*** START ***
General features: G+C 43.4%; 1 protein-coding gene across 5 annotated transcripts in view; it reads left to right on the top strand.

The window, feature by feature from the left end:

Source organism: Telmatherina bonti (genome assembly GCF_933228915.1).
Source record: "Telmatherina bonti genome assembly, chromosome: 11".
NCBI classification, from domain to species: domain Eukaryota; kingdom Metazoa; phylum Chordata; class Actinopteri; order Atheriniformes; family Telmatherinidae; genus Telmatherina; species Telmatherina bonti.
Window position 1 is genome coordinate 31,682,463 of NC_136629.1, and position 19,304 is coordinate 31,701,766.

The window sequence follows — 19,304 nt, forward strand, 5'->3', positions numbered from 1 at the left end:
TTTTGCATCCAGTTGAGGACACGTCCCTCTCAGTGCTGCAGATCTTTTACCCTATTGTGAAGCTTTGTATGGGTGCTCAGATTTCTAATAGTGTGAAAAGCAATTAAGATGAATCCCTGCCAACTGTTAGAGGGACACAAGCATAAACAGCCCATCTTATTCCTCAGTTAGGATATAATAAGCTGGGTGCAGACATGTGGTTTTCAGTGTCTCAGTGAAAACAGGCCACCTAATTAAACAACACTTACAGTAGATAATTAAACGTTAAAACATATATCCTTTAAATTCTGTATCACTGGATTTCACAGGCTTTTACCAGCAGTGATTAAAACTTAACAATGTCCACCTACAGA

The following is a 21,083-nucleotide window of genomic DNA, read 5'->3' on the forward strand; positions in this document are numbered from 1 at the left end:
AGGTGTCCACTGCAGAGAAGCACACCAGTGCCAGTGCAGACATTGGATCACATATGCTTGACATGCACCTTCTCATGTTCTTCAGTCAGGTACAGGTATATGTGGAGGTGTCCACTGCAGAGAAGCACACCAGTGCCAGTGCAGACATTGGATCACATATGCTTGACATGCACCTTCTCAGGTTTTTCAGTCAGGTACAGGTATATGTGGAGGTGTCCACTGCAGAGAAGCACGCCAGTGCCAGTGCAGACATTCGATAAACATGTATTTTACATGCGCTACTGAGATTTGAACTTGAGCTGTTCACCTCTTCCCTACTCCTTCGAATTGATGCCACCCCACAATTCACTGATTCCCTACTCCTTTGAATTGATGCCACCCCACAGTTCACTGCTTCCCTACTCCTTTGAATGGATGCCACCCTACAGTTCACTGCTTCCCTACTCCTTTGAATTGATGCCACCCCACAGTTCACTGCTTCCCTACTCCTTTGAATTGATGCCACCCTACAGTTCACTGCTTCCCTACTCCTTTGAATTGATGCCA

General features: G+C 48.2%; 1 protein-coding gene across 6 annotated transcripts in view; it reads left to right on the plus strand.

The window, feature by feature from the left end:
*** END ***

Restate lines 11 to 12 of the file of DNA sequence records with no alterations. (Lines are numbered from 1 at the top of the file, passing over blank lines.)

General features: G+C 48.2%; 1 protein-coding gene across 6 annotated transcripts in view; it reads left to right on the plus strand.

The window, feature by feature from the left end: